REACH AN HONEST AND EQUITABLE SETTLEMENT OUT OF COURT THROUGH COLLABORATIVE DIVORCE.
Collaborative Divorce in Ann Arbor
Certified Collaborative Divorce Attorney
Why go to court if you don’t need to? In the collaborative divorce process, both parties commit to settling out of court. They work with a team of collaboratively trained professionals to reach an agreement everyone feels comfortable with. This is a great way to divorce more amicably and to protect children’s best interests.
What Is Collaborative Divorce?
Collaborative divorce is likely the best solution you’ve never heard of. Although it’s been around since the 1990s and is slowly gaining momentum in Michigan, most people are not familiar with the collaborative divorce process. Here’s a quick primer.
The divorcing couple and their attorneys start by signing a Collaborative Practice Participation Agreement—a commitment to reaching a settlement without going to court. Then they have as many meetings as necessary while working alongside such collaboratively trained professionals as mental health therapists, CPAs, and child specialists.
Together, the divorcing couple navigates emotional, financial, and legal issues until they reach a fair and equitable settlement the whole family agrees on. However, if negotiations break down and one party decides to resort to court, then all members of the collaborative team, including both attorneys, must resign from the case. This powerful incentive typically keeps 99% of couples engaged in crafting a settlement, and out of the courthouse.
Who Benefits from Collaborative Divorce?
As a client-centered, out-of-court process, everyone benefits from collaborative divorce:
- Kids are not caught in the middle. Through collaboration, the divorcing parties come up with unified plans for parenting time and communication that are in the children’s best interests.
- Emotions are defused. It is often emotional pain that ratchets up conflict and makes traditional divorce litigation so contentious. But with collaborative divorce professionals at the table, emotions are addressed with the intention of finding a workable solution and a path forward. This is especially helpful in high-conflict cases.
- Long-term relations are healthier. Couples who reach agreements mutually, instead of letting a judge decide, tend to fight less after the divorce is over. It’s healthier for the children because they aren’t exposed to all the negativity that comes up during court proceedings. By staying out of court, and by working in an environment of mutual respect and creative problem-solving, it’s healthier for the whole family.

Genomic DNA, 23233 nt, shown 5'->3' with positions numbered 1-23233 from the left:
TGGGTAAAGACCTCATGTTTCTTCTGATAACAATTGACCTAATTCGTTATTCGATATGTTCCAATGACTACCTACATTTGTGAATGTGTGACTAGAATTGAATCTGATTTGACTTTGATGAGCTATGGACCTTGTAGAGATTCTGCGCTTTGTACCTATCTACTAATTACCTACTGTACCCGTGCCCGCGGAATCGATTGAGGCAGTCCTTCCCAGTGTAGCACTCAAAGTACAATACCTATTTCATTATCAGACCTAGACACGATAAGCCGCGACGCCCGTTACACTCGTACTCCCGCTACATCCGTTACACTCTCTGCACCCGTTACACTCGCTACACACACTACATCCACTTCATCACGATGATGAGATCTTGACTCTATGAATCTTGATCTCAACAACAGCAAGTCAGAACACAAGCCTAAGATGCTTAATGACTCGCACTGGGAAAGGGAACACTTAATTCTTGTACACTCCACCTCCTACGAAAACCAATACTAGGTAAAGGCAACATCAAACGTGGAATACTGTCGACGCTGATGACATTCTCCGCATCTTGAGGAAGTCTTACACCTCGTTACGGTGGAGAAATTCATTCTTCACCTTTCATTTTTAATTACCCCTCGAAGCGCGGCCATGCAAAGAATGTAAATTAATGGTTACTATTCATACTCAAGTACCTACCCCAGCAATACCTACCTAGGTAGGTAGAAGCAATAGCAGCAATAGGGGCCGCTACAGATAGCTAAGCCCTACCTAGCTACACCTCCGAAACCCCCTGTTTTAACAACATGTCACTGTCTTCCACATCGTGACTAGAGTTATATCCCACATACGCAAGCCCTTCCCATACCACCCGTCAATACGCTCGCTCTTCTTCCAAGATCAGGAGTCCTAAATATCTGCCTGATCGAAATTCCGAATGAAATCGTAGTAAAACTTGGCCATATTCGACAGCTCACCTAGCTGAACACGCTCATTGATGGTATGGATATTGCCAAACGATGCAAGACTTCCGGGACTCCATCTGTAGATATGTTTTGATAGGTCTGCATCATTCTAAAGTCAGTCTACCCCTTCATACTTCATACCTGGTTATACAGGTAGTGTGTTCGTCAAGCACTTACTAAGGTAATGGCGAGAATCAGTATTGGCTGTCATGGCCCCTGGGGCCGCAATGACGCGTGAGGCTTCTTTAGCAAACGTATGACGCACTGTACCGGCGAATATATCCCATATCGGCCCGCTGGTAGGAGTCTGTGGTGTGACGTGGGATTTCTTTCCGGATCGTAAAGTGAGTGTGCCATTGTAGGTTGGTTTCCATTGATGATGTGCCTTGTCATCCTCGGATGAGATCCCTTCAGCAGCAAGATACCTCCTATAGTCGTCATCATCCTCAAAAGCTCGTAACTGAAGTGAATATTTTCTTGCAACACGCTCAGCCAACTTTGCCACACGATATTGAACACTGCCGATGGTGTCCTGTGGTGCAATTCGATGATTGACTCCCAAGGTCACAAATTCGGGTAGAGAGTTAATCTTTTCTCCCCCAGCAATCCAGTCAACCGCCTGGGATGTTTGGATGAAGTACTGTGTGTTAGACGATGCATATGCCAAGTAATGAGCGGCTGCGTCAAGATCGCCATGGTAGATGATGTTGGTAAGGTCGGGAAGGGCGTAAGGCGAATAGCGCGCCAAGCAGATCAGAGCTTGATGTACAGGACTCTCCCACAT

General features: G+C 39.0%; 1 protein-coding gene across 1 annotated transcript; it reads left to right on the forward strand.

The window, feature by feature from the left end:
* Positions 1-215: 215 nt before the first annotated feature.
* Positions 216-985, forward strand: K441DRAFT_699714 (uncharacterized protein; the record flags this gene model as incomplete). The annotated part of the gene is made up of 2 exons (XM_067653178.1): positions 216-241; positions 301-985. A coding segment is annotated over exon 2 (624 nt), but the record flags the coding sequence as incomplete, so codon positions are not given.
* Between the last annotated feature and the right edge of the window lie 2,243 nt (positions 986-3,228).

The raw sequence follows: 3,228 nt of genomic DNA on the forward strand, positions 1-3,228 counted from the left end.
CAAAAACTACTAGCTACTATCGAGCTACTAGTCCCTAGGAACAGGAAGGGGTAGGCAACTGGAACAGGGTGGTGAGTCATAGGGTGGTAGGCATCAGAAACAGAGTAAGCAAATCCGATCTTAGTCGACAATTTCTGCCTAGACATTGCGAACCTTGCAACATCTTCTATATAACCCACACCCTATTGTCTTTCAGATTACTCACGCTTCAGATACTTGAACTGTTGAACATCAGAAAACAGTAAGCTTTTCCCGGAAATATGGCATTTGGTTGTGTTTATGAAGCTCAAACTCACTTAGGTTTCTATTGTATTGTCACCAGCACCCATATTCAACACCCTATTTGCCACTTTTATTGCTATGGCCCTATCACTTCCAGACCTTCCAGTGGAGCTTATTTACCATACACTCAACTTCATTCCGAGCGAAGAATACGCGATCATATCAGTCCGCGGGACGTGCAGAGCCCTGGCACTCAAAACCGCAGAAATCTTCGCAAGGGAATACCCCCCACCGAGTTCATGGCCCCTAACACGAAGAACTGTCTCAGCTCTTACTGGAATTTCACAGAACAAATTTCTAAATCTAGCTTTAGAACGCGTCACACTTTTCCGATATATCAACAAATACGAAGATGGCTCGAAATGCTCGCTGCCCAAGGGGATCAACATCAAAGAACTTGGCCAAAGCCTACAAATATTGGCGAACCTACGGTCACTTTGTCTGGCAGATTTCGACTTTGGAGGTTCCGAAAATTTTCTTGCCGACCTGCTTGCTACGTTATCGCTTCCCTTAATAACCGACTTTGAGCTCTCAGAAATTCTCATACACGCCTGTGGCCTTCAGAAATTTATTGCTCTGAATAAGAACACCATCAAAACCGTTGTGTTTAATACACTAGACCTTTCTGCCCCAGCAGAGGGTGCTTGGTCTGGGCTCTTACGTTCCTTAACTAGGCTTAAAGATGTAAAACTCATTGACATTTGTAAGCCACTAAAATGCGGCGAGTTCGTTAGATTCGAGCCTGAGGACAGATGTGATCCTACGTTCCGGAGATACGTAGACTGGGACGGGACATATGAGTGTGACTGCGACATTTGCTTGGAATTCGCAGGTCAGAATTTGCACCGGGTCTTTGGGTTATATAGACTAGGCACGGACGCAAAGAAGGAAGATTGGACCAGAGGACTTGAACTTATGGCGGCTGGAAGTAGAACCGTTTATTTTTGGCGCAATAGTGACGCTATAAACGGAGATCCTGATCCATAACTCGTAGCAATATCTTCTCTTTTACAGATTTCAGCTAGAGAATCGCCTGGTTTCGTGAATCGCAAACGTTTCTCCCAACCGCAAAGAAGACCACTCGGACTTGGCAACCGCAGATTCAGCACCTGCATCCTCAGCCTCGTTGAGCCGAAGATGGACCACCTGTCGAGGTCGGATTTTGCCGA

A collaborative divorce involves a team of collaboratively trained professionals. This includes two attorneys (one for each spouse) and at least one mental health professional (divorce coach). Here are some of the key roles:
- Divorce coach—This can be either a neutral mental health professional (who serves both parties) or two mental health professionals (one for each spouse). The divorce coach identifies priorities and works through the emotional difficulties of divorce. They focus on how the future will look.
- Neutral financial specialist—Typically either a CPA or financial advisor, the neutral financial specialist can assist with summarizing marital assets, establishing values, developing separate household budgets, and educating both parties on their financial options.
- Neutral child specialist—Also a licensed mental health professional, the child specialist can help come up with a parenting time plan and communication plan that works in the whole family’s best interests and represents each child’s needs.
How Collaborative Divorce Differs
In traditional divorce litigation, issues are framed from one party’s advantage, and information is often withheld to try to get an upper hand. A judge decides the outcome, and rarely are both parties satisfied with the conclusion. A traditional divorce can be the first step in an ongoing battle of bitterness, with children caught in the middle of contention over child support and custody agreements.
A collaborative divorce, on the other hand, encourages constructive communication, honest disclosure, and creative problem-solving. As both parties work together to resolve their differences, they create an environment of respect. By keeping an eye toward the future, they come up with a workable, mutually agreeable settlement. Restructured families get off to a good start with both parents actively planning together for their “new normal.”
Why Choose Wendy as Your Collaborative Divorce Attorney?
As a certified Collaborative Divorce Attorney who has completed Advanced Mediation and Collaborative Training, Wendy Alton is intimately familiar with the collaborative process. She has seen it work wonders for clients—even in the most contentious and emotional of cases. She can confidently guide clients through the process, empowering them to find creative solutions to their challenges until they reach a workable and agreeable settlement. The collaborative process allows them to move forward with their lives in a healthier way.
Contact Collaborative Divorce Lawyer Wendy Alton
While it is a commitment to go through a series of collaborative divorce meetings and to promise to keep the case out of court, the positive and creative outcome is worth it. Contact Wendy Alton online or call 734-673-3567 for a complimentary consultation.